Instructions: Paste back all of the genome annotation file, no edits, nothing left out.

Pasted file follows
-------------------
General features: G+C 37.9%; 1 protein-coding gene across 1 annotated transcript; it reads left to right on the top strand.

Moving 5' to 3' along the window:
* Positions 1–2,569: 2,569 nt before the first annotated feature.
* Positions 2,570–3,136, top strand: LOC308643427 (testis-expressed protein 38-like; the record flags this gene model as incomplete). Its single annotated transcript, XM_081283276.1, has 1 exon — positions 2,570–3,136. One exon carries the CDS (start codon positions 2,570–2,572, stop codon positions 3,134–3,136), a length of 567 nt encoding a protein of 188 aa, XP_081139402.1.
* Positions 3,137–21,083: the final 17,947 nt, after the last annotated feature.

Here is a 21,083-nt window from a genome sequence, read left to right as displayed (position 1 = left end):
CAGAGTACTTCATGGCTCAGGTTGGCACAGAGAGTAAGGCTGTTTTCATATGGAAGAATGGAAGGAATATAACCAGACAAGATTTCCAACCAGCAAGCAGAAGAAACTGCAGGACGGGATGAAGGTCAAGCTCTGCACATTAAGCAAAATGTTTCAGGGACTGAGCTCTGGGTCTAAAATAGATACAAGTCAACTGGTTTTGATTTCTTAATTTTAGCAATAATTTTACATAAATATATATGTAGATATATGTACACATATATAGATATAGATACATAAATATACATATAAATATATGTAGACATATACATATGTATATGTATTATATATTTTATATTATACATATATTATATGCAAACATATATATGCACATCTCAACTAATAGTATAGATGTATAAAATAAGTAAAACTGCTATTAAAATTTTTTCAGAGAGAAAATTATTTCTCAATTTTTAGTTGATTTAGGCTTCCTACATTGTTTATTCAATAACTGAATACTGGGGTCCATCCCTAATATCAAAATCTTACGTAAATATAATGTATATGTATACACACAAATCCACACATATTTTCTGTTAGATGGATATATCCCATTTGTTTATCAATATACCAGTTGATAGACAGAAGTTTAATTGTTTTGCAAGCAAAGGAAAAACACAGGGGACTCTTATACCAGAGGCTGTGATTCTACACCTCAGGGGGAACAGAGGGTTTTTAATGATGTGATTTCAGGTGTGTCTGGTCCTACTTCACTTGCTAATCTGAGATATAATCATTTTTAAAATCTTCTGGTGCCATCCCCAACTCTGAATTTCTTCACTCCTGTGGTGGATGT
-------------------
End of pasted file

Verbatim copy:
General features: G+C 37.9%; 1 protein-coding gene across 1 annotated transcript; it reads left to right on the top strand.

Moving 5' to 3' along the window:
* Positions 1–2,569: 2,569 nt before the first annotated feature.
* Positions 2,570–3,136, top strand: LOC308643427 (testis-expressed protein 38-like; the record flags this gene model as incomplete). Its single annotated transcript, XM_081283276.1, has 1 exon — positions 2,570–3,136. One exon carries the CDS (start codon positions 2,570–2,572, stop codon positions 3,134–3,136), a length of 567 nt encoding a protein of 188 aa, XP_081139402.1.
* Positions 3,137–21,083: the final 17,947 nt, after the last annotated feature.

Here is a 21,083-nt window from a genome sequence, read left to right as displayed (position 1 = left end):
CAGAGTACTTCATGGCTCAGGTTGGCACAGAGAGTAAGGCTGTTTTCATATGGAAGAATGGAAGGAATATAACCAGACAAGATTTCCAACCAGCAAGCAGAAGAAACTGCAGGACGGGATGAAGGTCAAGCTCTGCACATTAAGCAAAATGTTTCAGGGACTGAGCTCTGGGTCTAAAATAGATACAAGTCAACTGGTTTTGATTTCTTAATTTTAGCAATAATTTTACATAAATATATATGTAGATATATGTACACATATATAGATATAGATACATAAATATACATATAAATATATGTAGACATATACATATGTATATGTATTATATATTTTATATTATACATATATTATATGCAAACATATATATGCACATCTCAACTAATAGTATAGATGTATAAAATAAGTAAAACTGCTATTAAAATTTTTTCAGAGAGAAAATTATTTCTCAATTTTTAGTTGATTTAGGCTTCCTACATTGTTTATTCAATAACTGAATACTGGGGTCCATCCCTAATATCAAAATCTTACGTAAATATAATGTATATGTATACACACAAATCCACACATATTTTCTGTTAGATGGATATATCCCATTTGTTTATCAATATACCAGTTGATAGACAGAAGTTTAATTGTTTTGCAAGCAAAGGAAAAACACAGGGGACTCTTATACCAGAGGCTGTGATTCTACACCTCAGGGGGAACAGAGGGTTTTTAATGATGTGATTTCAGGTGTGTCTGGTCCTACTTCACTTGCTAATCTGAGATATAATCATTTTTAAAATCTTCTGGTGCCATCCCCAACTCTGAATTTCTTCACTCCTGTGGTGGATGT